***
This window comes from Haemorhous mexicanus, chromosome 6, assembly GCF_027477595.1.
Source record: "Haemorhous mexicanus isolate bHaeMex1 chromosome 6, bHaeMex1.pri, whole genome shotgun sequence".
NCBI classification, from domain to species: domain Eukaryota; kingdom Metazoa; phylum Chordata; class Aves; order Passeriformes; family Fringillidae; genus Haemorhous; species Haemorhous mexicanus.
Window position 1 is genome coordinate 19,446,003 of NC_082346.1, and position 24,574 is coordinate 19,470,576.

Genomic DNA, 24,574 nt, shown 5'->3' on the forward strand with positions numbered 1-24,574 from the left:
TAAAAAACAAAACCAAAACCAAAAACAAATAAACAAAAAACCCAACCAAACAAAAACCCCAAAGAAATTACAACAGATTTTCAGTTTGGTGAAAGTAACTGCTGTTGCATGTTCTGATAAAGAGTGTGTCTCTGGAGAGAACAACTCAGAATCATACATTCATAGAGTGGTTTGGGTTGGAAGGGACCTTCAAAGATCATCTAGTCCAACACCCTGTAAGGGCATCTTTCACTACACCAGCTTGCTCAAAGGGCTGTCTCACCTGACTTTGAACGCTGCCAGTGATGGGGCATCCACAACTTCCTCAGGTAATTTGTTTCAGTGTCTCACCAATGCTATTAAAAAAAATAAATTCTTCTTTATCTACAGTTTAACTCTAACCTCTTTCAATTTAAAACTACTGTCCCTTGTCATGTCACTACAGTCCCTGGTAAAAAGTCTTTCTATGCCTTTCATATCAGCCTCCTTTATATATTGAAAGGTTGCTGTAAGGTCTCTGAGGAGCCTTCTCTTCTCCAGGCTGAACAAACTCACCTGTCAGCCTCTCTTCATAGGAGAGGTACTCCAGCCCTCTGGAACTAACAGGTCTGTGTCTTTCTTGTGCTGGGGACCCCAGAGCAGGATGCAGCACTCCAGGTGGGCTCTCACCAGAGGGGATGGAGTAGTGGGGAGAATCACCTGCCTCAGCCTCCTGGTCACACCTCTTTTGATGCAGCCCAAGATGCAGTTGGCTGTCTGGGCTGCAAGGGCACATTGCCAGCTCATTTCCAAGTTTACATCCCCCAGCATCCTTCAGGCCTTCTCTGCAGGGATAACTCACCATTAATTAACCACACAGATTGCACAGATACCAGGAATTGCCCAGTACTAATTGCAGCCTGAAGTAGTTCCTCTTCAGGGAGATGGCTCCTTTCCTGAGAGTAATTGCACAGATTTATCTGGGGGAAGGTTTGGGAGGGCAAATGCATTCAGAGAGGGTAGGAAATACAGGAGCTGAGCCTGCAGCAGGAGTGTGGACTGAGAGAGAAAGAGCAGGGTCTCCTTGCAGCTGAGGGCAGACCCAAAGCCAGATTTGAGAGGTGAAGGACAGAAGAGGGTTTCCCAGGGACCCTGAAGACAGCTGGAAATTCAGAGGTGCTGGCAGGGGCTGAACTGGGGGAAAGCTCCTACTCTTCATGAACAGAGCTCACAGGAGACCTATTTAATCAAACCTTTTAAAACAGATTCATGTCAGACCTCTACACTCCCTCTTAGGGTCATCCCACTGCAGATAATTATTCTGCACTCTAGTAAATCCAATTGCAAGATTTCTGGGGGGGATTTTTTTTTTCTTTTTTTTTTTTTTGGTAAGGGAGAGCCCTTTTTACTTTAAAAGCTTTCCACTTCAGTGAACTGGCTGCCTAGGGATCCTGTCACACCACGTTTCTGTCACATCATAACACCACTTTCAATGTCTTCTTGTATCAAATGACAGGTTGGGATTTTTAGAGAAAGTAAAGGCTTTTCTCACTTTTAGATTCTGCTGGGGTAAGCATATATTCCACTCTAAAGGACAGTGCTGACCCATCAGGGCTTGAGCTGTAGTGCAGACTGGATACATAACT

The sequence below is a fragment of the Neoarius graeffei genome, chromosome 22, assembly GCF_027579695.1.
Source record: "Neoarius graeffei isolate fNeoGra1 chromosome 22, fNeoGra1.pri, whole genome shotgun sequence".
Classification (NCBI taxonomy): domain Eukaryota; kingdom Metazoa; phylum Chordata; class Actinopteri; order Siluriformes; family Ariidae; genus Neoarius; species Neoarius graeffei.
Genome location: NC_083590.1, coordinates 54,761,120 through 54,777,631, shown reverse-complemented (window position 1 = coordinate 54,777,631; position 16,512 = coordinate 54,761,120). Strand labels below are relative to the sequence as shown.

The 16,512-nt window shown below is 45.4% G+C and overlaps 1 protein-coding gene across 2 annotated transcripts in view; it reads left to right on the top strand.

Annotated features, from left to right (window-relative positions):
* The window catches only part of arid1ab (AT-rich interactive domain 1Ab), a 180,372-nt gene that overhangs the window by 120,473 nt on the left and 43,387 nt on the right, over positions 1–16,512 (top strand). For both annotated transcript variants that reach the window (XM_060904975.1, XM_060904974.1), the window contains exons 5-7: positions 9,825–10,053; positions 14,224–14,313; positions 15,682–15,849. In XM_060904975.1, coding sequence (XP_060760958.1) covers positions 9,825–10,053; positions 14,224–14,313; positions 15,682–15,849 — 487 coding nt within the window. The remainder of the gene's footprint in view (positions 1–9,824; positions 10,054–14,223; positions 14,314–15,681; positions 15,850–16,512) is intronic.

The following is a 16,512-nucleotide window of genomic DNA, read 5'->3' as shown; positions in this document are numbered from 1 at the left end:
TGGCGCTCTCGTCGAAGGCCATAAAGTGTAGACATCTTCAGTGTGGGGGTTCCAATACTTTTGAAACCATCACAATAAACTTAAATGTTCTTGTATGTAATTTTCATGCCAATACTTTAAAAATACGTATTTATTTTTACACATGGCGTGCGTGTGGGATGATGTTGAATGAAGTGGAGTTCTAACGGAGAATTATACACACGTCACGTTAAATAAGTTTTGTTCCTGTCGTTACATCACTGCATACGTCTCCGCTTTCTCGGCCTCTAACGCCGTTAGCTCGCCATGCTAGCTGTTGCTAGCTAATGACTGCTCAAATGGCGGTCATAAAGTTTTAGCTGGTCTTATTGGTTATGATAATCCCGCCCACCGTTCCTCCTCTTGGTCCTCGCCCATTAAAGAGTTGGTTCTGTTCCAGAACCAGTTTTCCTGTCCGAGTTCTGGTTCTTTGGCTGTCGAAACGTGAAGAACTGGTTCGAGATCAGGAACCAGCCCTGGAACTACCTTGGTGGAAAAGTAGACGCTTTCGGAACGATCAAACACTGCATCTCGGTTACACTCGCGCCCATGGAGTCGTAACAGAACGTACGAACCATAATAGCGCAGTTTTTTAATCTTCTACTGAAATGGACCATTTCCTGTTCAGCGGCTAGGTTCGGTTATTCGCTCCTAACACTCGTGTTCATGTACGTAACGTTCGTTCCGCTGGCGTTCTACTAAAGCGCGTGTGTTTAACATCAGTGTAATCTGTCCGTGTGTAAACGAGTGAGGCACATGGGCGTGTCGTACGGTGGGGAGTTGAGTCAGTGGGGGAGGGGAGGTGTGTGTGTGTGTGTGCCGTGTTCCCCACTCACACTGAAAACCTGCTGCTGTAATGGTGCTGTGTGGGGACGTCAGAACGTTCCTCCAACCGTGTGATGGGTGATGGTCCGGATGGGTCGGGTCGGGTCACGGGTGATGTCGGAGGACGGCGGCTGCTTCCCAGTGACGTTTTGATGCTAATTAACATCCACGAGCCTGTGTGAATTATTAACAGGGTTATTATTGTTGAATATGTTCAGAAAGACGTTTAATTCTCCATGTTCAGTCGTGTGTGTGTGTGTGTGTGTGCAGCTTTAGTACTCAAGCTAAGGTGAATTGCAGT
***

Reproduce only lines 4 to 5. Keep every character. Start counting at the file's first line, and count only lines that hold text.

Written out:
Window position 1 is genome coordinate 19,446,003 of NC_082346.1, and position 24,574 is coordinate 19,470,576.

Genomic DNA, 24,574 nt, shown 5'->3' on the forward strand with positions numbered 1-24,574 from the left: